As every Canadian knows, flying within Canada can cost a small fortune. It's especially jarring when we see the insanely low prices that are available to our American neighbors on budget airlines like Spirit and Southwest. In a lot of cases, it's even cheaper to fly from Canada to foreign destinations like Hawaii or Las Vegas than it is to hop on a plane and fly to a nearby Canadian city.
But why is that? Why is it cheaper to fly from Vancouver to Hawaii (CAD$317 round trip) than from Vancouver to Regina (CAD$346 round trip), despite the fact that Regina is about 3,000 kilometers closer?
The simple explanation is supply and demand. The demand for domestic Canadian flights is high, but the supply is limited due to a few interconnected reasons:
With only two major domestic airlines — WestJet and Air Canada — Canadians don't have a lot of options when booking domestic flights. This means airlines have less incentive to offer lower prices, as there's not much competition on domestic routes to drive down the fares.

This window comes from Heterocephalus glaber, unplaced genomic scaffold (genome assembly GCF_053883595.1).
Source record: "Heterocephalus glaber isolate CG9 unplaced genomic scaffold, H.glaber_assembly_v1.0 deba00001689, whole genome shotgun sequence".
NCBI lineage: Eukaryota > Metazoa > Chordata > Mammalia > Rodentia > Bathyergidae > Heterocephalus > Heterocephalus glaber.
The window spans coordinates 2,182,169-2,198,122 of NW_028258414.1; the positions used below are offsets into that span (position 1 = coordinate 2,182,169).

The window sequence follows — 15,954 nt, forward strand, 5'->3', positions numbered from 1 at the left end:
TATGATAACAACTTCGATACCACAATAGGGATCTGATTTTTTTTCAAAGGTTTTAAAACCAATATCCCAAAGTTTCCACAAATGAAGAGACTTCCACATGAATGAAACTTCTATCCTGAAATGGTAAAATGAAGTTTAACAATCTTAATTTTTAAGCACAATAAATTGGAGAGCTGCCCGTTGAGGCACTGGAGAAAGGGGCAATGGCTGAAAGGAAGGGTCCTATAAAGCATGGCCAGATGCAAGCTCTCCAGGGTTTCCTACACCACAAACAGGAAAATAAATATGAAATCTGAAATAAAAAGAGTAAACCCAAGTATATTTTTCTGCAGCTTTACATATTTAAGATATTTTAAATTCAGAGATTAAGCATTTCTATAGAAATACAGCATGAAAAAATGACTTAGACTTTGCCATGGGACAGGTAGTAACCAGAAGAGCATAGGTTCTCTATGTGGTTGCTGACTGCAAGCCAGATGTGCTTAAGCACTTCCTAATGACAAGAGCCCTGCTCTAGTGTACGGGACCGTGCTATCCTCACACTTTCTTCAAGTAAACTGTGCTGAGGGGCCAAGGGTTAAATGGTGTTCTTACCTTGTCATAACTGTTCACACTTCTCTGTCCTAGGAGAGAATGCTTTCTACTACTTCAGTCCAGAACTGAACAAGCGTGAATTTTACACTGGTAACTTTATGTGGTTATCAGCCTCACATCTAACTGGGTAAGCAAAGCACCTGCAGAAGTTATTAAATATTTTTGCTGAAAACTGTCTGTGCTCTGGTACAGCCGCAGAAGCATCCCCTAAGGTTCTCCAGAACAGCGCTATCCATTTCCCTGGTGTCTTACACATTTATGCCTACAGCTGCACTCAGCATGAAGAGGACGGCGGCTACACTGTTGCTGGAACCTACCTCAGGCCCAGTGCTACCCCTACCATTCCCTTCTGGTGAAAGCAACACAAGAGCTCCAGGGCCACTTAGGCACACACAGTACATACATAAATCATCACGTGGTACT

On routes between Canada and the United States, however, Canadian airlines have to compete with the major US carriers and must offer lower airfares to keep market share. The Vancouver-to-Honolulu route, for instance, is served by five airlines all competing for market share. Vancouver to Regina, on the other hand, is only served by WestJet and Air Canada. The result is cheaper fares to Honolulu than to Regina.
Canadian airports have some of the highest landing fees in the world, and altogether airport fees can be up to 200% higher than at US airports. These high fees can be felt on the ticket prices both directly and indirectly, as they discourage Canadian airlines from competing more aggressively for domestic routes.
With more profits to be made elsewhere, Canadian airlines often look to international routes when expanding. These high fees also discourage budget airlines from entering the Canadian market. So while it seems like a no-brainer for a new airline to start serving Canadian routes with such limited existing service, the reality is a bit different.
While you may not have the funds to start your own airline, you can make sure you never overpay for your flights again by downloading Hopper's new app. It uses big data to predict which way airfare prices will move and sends travelers alerts real-time notifications to let them know when the price is at its lowest point. You could save up to 40% on your flights (and you won't have to spend hours checking flight prices, either!).